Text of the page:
Mary Schenley Memorial Fountain

Mary Schenley Memorial Fountain

This fountain is a memorial to Mary Schenley, heir to the O’Hara glass fortune and donor of the vast tract of land that became Schenley Park. It is remarkable as a work of art, and almost as remarkable for being one of the relatively few fountains in the world built above a buried bridge. There was once a hollow here; an arch bridge crossed the hollow at this point. The hollow was filled in, but if you dig far enough at this spot, you will find the Bellefield Bridge.

A Song to Nature

The sculpture, A Song to Nature, is by Victor David Brenner, and old Pa Pitt is going to make a remarkable offer to his readers. If you ever meet Father Pitt in person, he will give you for your very own another famous sculpture in metal by the same great artist. He can make this remarkable offer because Victor David Brenner’s most famous work is the face of Abraham Lincoln on the United States penny.


In this sculpture, the female figure represents Sweet Humanity playing her song to the lazy earth-god Pan, who responds in a way that we may perhaps judge from his face.

Turtle fountainhead
A Song to Nature
Mary Schenley Memorial Fountain

The Noble Quartet Turns 125



In honor of the 125th anniversary of the Carnegie Institute, the Noble Quartet—science, art, music, and literature, as represented by four of their most famous exponents—were gaily bedecked with floral wreaths. It’s a good look for them. The statues are by J. Massey Rhind, one of Andrew Carnegie’s favorite artists.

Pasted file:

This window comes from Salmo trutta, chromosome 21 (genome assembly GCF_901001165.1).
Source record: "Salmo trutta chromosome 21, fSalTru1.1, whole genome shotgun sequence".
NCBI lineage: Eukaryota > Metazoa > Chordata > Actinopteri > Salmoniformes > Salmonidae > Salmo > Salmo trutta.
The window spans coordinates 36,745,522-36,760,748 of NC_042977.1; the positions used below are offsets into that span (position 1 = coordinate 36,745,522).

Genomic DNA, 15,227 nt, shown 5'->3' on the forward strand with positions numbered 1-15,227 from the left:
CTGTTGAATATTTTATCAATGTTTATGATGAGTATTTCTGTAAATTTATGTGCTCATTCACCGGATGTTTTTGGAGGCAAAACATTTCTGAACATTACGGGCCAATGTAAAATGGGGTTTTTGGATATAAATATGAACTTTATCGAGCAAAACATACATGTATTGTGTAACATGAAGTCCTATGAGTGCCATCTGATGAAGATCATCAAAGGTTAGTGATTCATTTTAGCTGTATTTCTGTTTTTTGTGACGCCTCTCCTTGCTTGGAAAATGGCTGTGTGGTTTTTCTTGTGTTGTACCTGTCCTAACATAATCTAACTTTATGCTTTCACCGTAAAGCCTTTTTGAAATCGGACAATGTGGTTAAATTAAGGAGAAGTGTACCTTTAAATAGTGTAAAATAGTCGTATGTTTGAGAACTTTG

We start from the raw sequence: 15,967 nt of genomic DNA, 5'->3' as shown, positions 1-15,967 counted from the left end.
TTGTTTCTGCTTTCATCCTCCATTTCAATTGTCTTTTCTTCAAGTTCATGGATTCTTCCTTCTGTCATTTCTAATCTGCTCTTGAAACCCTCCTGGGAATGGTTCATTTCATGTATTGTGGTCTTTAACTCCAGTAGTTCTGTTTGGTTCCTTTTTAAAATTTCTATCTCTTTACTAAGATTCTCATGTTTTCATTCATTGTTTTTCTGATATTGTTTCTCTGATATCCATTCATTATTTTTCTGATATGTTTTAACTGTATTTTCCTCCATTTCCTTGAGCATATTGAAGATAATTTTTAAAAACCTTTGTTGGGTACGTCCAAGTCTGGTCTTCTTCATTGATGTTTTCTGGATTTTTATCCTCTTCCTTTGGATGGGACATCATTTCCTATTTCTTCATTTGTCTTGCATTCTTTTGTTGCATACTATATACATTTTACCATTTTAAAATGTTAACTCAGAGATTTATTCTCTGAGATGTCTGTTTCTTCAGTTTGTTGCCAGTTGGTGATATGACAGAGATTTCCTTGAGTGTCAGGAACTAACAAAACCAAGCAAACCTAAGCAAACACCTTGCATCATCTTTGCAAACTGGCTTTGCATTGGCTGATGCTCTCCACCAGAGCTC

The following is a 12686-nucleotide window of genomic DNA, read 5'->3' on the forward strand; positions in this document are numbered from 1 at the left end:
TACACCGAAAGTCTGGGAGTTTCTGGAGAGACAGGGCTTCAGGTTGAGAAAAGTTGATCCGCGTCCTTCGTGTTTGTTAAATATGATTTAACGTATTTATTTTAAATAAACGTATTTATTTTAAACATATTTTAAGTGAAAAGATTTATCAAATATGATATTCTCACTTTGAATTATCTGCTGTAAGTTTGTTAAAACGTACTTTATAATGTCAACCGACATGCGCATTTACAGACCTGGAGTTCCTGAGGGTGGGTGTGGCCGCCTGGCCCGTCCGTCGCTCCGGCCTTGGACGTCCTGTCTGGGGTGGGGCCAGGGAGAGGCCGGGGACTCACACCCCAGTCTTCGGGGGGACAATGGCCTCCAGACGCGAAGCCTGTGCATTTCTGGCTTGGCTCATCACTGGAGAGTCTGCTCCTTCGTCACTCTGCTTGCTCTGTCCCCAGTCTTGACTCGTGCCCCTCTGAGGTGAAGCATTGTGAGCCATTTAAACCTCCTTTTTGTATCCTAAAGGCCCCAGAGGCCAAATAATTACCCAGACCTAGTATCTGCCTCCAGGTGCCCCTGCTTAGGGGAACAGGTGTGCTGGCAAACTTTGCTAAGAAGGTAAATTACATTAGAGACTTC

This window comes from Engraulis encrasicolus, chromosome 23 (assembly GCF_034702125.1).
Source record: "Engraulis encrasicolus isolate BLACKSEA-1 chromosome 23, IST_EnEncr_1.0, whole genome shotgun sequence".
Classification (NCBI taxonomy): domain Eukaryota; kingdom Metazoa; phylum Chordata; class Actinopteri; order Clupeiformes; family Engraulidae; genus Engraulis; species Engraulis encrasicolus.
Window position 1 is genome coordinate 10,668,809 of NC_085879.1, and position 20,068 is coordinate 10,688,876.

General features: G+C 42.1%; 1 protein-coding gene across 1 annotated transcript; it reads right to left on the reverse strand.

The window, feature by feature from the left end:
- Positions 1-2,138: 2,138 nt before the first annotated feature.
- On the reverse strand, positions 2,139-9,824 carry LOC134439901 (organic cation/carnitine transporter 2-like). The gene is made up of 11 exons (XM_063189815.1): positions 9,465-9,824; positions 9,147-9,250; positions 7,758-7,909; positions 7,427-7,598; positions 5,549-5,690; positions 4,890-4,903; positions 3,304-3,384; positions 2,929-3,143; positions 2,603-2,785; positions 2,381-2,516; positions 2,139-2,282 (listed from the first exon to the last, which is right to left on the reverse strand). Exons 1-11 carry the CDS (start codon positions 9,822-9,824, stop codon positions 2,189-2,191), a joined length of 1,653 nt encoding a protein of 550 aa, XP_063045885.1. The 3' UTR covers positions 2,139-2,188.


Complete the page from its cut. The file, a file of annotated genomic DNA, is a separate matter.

Angels for Halloween

Recording angel on the Vallowe monument, South Side Cemetery.

Since most of the world is going for silly deviltry, old Pa Pitt decided to be a bit contrarian and put together a collection of angels. All these and many more angels can be found at Father Pitt’s Pittsburgh Cemeteries site.

Hax–McCullough monument, Allegheny Cemetery.
Haudenshield-Robinson Monument, Chartiers Cemetery.
Nilles angel, South Side Cemetery.

The Four Evangelists on St. Paul’s

In order: Matthew, Mark, Luke, and John, on the Fifth Avenue front of St. Paul’s Cathedral, Oakland.

War Memorial Park in Beechview

The little triangular park at Broadway, Shiras Avenue, and Bensonia Avenue is cluttered with monuments. There’s one for the First World War, one for the Second, one for Vietnam and Korea, and one for wars since then and “going forward,” as the city’s Twitter account put it when it was announced. The eagle above sits on the World War II memorial, the largest of the lot.

The latest memorial, for everything after Vietnam.

The World War I memorial.

The World War II memorial.